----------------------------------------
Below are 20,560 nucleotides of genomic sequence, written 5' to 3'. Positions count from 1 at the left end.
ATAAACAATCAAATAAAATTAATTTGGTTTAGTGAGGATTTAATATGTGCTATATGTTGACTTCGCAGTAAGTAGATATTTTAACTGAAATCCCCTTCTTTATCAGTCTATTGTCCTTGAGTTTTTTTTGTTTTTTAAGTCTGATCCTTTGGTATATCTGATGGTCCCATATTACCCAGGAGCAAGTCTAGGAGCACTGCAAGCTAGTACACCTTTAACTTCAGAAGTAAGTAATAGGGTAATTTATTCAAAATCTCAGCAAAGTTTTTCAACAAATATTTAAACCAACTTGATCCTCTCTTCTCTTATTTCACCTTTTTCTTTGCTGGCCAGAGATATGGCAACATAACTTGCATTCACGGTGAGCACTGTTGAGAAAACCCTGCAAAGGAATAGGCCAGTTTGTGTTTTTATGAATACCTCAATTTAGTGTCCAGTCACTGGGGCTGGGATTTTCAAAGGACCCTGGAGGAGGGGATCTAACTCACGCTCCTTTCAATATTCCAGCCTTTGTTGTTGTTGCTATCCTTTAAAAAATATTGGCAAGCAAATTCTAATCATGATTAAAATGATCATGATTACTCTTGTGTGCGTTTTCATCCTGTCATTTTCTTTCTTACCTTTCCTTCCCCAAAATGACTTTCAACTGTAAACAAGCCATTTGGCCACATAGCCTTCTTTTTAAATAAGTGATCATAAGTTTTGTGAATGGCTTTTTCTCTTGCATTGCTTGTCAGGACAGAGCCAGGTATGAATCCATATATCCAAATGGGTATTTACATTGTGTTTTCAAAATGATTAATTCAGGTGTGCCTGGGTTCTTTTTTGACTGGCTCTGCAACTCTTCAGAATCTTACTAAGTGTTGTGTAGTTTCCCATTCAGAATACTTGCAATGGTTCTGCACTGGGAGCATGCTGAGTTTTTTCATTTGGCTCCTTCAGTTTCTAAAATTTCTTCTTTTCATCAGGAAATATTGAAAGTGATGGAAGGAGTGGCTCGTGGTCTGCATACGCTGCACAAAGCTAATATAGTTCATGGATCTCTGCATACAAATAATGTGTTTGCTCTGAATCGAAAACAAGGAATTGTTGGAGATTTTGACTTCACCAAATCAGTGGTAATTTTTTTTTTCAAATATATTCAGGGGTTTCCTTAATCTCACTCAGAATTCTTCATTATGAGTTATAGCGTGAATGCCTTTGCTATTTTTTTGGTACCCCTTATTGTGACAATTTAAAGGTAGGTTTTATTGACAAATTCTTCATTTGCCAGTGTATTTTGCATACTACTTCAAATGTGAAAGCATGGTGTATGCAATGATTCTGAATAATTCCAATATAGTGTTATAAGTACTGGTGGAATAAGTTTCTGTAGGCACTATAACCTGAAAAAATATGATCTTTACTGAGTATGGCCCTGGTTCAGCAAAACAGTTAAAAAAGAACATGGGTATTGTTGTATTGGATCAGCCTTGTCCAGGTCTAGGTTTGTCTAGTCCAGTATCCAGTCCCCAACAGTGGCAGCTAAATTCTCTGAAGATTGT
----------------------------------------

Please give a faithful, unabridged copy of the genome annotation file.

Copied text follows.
Below are 20,560 nucleotides of genomic sequence, written 5' to 3'. Positions count from 1 at the left end.
ATAAACAATCAAATAAAATTAATTTGGTTTAGTGAGGATTTAATATGTGCTATATGTTGACTTCGCAGTAAGTAGATATTTTAACTGAAATCCCCTTCTTTATCAGTCTATTGTCCTTGAGTTTTTTTTGTTTTTTAAGTCTGATCCTTTGGTATATCTGATGGTCCCATATTACCCAGGAGCAAGTCTAGGAGCACTGCAAGCTAGTACACCTTTAACTTCAGAAGTAAGTAATAGGGTAATTTATTCAAAATCTCAGCAAAGTTTTTCAACAAATATTTAAACCAACTTGATCCTCTCTTCTCTTATTTCACCTTTTTCTTTGCTGGCCAGAGATATGGCAACATAACTTGCATTCACGGTGAGCACTGTTGAGAAAACCCTGCAAAGGAATAGGCCAGTTTGTGTTTTTATGAATACCTCAATTTAGTGTCCAGTCACTGGGGCTGGGATTTTCAAAGGACCCTGGAGGAGGGGATCTAACTCACGCTCCTTTCAATATTCCAGCCTTTGTTGTTGTTGCTATCCTTTAAAAAATATTGGCAAGCAAATTCTAATCATGATTAAAATGATCATGATTACTCTTGTGTGCGTTTTCATCCTGTCATTTTCTTTCTTACCTTTCCTTCCCCAAAATGACTTTCAACTGTAAACAAGCCATTTGGCCACATAGCCTTCTTTTTAAATAAGTGATCATAAGTTTTGTGAATGGCTTTTTCTCTTGCATTGCTTGTCAGGACAGAGCCAGGTATGAATCCATATATCCAAATGGGTATTTACATTGTGTTTTCAAAATGATTAATTCAGGTGTGCCTGGGTTCTTTTTTGACTGGCTCTGCAACTCTTCAGAATCTTACTAAGTGTTGTGTAGTTTCCCATTCAGAATACTTGCAATGGTTCTGCACTGGGAGCATGCTGAGTTTTTTCATTTGGCTCCTTCAGTTTCTAAAATTTCTTCTTTTCATCAGGAAATATTGAAAGTGATGGAAGGAGTGGCTCGTGGTCTGCATACGCTGCACAAAGCTAATATAGTTCATGGATCTCTGCATACAAATAATGTGTTTGCTCTGAATCGAAAACAAGGAATTGTTGGAGATTTTGACTTCACCAAATCAGTGGTAATTTTTTTTTTCAAATATATTCAGGGGTTTCCTTAATCTCACTCAGAATTCTTCATTATGAGTTATAGCGTGAATGCCTTTGCTATTTTTTTGGTACCCCTTATTGTGACAATTTAAAGGTAGGTTTTATTGACAAATTCTTCATTTGCCAGTGTATTTTGCATACTACTTCAAATGTGAAAGCATGGTGTATGCAATGATTCTGAATAATTCCAATATAGTGTTATAAGTACTGGTGGAATAAGTTTCTGTAGGCACTATAACCTGAAAAAATATGATCTTTACTGAGTATGGCCCTGGTTCAGCAAAACAGTTAAAAAAGAACATGGGTATTGTTGTATTGGATCAGCCTTGTCCAGGTCTAGGTTTGTCTAGTCCAGTATCCAGTCCCCAACAGTGGCAGCTAAATTCTCTGAAGATTGT